I’m Just a Girl

Guys, my spidey senses are tingling. A video circulating the internet features a pastor in Florida claiming that male leadership is “the only kind of leadership.” Whew, thank goodness someone said it, because now I’m free from the burden of leading…?

In the video, he tells his church to not be afraid to go to a church with male leadership, and that “every church that’s right with God should have a sign claiming ‘Male Leadership.’ Because that’s the only kind of leadership, both from Adam all the way to the last part of the Bible. It’s all been male. This is a man’s world!”

I’m not going to link to this video because my aim here is not to draw attention to this man spewing nonsense, but to raise the flag that women, and diversity, are so so so very important in the church.

If you’re posting a sign outside your church lauding leadership by a specific group of people with a specific trait, you’re limiting the power of your church body. Not to mention promoting a stereotype of Christians as exclusive, sexist elitists.

Women play a key role in the history laid out in the Bible. Let’s start from the beginning and work our way to today.

  • In Genesis, the original Hebrew wording describes Eve as a coworker of equal status to Adam.
  • Miriam, the daughter of Aaron, was a prophet and one of the three leaders of Israel in the Exodus from Egypt.
  • Esther married King Xerxes and used her logic and courage to hinder a planned slaughter of the Jewish people.
  • Deborah was a prophet-judge and headed the army of ancient Israel.
  • Jesus found fit to reveal his true identity as the Messiah to the woman at the well, who then ran back to her town to spread the word, leading many to Jesus and rebirth.
  • Women were the first to find the empty tomb and bring the news to the other disciples.

Or maybe we can just look at our own competent, capable female leaders of today: Hillary Rodham Clinton, former First Lady, a U.S. Senator, and candidate for President of the U.S. Ruth Bader Ginsburg, who currently serves on the U.S. Supreme Court. Mary McAleese is the President of the Republic of Ireland. Veronica Michelle Bachelet is the President of Chile. Sonia Gandhi is the President of the Indian National Congress and leader of the United Progressive Alliance.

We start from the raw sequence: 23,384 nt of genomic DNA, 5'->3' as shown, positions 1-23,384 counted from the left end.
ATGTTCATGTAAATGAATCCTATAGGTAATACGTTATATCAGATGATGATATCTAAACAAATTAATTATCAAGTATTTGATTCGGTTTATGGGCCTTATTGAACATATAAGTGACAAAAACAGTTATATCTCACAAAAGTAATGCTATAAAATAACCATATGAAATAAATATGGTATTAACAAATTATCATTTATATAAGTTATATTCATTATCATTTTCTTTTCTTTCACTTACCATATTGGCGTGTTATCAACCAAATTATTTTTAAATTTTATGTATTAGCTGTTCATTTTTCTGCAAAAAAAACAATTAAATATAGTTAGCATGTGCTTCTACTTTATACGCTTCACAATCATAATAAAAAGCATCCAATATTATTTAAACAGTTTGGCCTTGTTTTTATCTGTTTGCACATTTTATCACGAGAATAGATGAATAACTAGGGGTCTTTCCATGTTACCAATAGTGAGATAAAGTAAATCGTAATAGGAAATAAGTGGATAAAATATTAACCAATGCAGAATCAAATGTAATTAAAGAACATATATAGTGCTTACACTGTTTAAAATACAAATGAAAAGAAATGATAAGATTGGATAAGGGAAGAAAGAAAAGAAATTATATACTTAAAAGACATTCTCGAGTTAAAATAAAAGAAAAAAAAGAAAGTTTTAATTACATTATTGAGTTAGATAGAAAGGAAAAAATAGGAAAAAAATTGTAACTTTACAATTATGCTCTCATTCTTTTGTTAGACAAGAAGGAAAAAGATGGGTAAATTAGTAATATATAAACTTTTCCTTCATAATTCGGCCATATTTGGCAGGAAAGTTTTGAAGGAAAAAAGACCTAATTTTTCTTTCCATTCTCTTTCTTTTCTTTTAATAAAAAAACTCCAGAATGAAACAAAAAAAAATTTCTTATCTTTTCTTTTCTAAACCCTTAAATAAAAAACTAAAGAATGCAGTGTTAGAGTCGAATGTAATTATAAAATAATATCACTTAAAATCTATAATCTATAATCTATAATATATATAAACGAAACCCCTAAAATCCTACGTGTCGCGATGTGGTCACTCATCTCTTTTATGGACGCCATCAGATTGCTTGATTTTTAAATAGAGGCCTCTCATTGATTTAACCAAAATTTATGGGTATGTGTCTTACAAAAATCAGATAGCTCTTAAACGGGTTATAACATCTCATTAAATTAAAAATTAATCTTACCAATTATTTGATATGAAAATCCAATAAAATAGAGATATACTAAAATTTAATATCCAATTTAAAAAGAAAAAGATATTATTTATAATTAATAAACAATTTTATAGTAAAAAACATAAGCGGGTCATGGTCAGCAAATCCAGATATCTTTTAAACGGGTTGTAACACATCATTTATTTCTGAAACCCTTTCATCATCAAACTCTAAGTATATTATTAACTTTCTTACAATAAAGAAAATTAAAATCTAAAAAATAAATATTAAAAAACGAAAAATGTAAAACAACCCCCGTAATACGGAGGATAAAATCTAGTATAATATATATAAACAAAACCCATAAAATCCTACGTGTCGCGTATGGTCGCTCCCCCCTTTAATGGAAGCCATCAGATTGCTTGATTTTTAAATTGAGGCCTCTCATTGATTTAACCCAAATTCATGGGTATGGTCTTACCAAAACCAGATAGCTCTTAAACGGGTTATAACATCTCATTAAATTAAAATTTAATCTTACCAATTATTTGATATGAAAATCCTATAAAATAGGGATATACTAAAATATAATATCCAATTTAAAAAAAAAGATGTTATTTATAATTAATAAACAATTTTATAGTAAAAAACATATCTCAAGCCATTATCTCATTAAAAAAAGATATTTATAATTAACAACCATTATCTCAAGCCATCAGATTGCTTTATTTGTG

Mind you, these are high profile leaders, and just a handful of the women leaders we have among us today. Embracing male and female co-leadership is vital because men and women are different in a lot of important ways. Creating a diverse, flourishing church means putting value on the different experiences that bring unique perspectives together. That means embracing both men and women of a variety of ages and races as members and leaders.

I shouldn’t feel lucky that my church community and my workplace embrace me as a leader and want me to grow in it. But I do, because of people like this pastor in Florida, and the old school thinking that women need to be quiet and have babies. Ugh. Why are we still talking about this? Why is this still a thing?

Jesus wasn’t about sameness, and he wasn’t about following the accepted norms of society. He broke barriers between men and women, Jews and Gentiles, rich and poor, elite and lower class. He broke the barrier between humanity and deity, for Pete’s sake. So if the biggest barrier of all is broken (between God and human), why are we still facing barriers for as women leaders?


3 thoughts on “I’m Just a Girl

  1. I had to google the guy and found it. Doesn’t seem like someone with a lot of clout. I’m saddened by the amount of pride just oozing off him more than anything, I could sense he felt threatened and defensive. But for what?

    • The part that stunned and saddened me was the applause at the end. I can’t imagine how alienated some members, men and women, must have felt. He isn’t someone with a lot of clout, for sure, but the fact that he has influence over people as a church leader is what startles me. I don’t know why he feels threatened and needs to respond on the defensive, but my post is focused more on the importance of diversity rather than this one man’s insecurities.

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